why i get late for my appointments
To be clear, it has not ruined my life yet, but mostly because I am lucky. Google says procrastination is “the act of putting off doing something that you should do till another day or time, because you do not want to do it.”
Case in point, I was supposed to start writing this issue of The Windmill (yes, that’s the name of this newsletter, in case you forgot!) a few weeks ago, but I did not. I thought about writing only when my calendar reminded me I must send another issue today.
After I wrote the words above, I started scrolling through Twitter, Gmail, and then Instagram and returned to write these words only after I realized about an hour had passed. That is the level of procrastination we are talking about here. It’s an ongoing struggle that I’m trying to overcome. From the looks of it, it will be an uphill battle, but I’m determined to improve because it matters to me.
For a moment, I took things quite casually until some things started going wrong. Even though I did not miss important deadlines or ruin things beyond repair, it is quite sad when I fail to do what I promised. Frankly, it’s quite shameful. It makes me appear unreliable and leaves a foul taste in my mouth. It’s about time that I turned things around.
Things got so bad at one point — it almost ruined relationships. I know keeping others waiting for me is rude, and sometimes they might not be patient enough to wait for me. No matter how much I try, more often than not, I end up late. I would get ready, then text people to meet up, only to get late to these meetings.
As soon as I send that text telling them that I’m ready, I would start playing with some random pen or the keychain, scroll through various apps, and then realize I’m going to be late And then there is nothing I can do — turns out, time doesn’t wait for anyone.
Similar things happened when it came to getting to class on time. For instance, during Term 4 at IIMA, I had classes that started at 16:05. I would be in my room, doing nothing, and yet almost always reach class a few minutes after 16:05 or right at 16:05. Credit to the Professors in the second year for not making a big fuss about it, and letting me learn things even if I got late to a few appointments.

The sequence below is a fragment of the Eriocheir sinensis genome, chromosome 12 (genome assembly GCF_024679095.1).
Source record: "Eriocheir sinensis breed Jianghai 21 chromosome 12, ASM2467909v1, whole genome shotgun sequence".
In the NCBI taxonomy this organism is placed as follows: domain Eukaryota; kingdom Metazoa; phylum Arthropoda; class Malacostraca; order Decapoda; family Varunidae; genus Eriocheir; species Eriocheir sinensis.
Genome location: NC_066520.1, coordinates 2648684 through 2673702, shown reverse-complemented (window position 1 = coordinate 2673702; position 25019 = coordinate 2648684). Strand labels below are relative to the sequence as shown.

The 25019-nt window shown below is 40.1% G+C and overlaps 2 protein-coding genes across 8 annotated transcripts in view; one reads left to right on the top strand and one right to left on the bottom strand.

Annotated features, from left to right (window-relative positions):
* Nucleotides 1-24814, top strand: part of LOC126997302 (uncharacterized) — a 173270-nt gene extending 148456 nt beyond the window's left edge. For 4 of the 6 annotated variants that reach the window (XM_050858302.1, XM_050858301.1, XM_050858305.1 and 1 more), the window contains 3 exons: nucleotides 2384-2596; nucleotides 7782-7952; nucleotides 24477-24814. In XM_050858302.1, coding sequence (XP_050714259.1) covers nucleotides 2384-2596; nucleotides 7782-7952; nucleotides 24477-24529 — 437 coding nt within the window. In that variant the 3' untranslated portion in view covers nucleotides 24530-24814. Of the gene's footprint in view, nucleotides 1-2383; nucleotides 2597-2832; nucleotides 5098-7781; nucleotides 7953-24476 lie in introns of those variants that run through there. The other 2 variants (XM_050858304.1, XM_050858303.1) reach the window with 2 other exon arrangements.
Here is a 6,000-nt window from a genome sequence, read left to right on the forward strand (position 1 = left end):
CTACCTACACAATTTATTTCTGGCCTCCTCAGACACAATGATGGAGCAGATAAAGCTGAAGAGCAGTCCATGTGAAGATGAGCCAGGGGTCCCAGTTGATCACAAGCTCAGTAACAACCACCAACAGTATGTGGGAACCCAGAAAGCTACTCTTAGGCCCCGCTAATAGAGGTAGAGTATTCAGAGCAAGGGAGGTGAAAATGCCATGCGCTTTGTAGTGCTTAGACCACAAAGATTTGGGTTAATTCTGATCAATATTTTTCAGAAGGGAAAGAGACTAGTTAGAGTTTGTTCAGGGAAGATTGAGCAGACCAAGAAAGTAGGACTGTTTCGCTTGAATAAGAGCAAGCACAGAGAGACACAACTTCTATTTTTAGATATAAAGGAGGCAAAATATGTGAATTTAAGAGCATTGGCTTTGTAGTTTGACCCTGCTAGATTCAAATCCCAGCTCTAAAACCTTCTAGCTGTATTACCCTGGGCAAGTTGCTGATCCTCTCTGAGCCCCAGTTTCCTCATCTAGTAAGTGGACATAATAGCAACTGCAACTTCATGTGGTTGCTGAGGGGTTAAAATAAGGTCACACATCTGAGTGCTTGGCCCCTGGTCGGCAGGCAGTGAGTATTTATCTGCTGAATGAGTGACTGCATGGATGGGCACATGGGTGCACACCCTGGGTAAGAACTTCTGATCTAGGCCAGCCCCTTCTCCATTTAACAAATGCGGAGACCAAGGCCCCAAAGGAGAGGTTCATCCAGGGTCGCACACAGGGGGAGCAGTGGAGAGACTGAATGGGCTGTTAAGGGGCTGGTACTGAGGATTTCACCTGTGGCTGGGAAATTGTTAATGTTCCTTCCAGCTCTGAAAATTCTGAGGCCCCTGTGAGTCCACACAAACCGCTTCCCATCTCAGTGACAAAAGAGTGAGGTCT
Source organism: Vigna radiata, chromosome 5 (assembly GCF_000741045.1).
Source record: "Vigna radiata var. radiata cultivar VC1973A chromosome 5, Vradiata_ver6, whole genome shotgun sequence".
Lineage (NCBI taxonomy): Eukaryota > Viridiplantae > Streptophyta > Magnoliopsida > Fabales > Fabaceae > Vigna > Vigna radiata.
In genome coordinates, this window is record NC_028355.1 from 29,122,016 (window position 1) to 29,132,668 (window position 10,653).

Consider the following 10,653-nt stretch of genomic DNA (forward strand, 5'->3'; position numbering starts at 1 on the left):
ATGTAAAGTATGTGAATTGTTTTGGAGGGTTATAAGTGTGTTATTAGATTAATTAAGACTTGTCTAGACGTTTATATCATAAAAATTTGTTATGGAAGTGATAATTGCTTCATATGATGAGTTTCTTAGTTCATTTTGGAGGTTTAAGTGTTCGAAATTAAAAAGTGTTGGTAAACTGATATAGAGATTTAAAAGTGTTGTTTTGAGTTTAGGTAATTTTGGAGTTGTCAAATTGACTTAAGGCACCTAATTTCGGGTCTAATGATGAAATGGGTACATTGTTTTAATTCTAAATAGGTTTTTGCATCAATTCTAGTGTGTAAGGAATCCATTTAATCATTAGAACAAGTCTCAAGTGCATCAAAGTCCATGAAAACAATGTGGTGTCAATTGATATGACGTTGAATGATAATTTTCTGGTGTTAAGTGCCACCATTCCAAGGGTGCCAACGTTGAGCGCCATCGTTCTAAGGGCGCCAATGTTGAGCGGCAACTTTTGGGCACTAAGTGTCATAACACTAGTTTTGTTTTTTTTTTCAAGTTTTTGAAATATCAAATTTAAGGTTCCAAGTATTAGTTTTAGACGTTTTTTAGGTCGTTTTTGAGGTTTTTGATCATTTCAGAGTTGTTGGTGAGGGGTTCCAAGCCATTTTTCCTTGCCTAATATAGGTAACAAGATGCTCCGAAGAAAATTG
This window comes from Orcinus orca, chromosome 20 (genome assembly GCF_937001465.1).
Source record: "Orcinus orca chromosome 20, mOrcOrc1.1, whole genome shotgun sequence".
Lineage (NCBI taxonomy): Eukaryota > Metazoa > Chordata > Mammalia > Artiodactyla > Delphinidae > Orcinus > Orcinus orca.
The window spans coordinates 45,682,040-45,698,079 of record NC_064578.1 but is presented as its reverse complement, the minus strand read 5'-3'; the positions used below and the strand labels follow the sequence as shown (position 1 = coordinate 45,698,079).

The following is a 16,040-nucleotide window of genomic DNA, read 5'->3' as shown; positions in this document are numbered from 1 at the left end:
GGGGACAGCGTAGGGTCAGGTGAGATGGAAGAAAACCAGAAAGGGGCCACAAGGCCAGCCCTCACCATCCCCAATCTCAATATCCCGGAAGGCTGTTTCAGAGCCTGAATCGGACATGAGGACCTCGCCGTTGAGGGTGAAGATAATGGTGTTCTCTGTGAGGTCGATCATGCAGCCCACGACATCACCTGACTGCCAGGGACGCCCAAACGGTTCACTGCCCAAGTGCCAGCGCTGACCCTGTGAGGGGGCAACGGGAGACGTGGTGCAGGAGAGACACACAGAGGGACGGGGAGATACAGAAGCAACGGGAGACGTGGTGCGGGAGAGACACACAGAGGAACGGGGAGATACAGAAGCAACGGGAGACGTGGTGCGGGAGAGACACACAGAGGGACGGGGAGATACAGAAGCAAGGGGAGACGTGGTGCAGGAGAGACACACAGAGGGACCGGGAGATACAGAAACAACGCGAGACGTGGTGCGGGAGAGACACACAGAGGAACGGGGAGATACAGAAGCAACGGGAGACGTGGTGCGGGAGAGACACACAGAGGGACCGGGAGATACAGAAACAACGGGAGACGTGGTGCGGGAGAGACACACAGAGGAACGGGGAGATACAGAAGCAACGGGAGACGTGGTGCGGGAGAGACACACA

If you constantly find yourself late for appointments — it is time to start reflecting on a few things and examine the causes. Some appointments are routine — playing badminton, getting coffee with my girlfriend, or going to dinner with friends. I like to think that if I show up a few minutes late to these appointments, they would understand, but that might not always be the case, especially when it comes to work appointments — assignment deadlines, meeting with Professors, or showing up on time for paperwork.
Paperwork — I got late for my residence permit card appointment (the card lets me live and study here legally) in Vienna. I knew some three weeks beforehand about the appointment’s time and place. And yet when the appointment day came, I reached about 15 minutes late. If they had turned me away, it would be solely on me, and I’d have had to face the consequences — rescheduling the appointment and re-doing dreadful paperwork. Fortunately, they did not mind and handed me my card that day. I would say smiling helped to an extent, but that may not always make up for showing up late!
I almost missed flights a few times for no apparent reason. It would make sense if I had other things to take care of before these flights, but I did not. I just chose to start late. Of course, there were times when things were not under my control. I almost missed my flight to Vienna because the check-in took quite some time. Okay, well, you can blame me a little, I suppose — I need not have gone to the lounge right before the flight, but I was hungry. You get the point. I did not take the many externalities into account. In some sense, it’s thrilling, too, but I would have felt something entirely different had I missed that flight.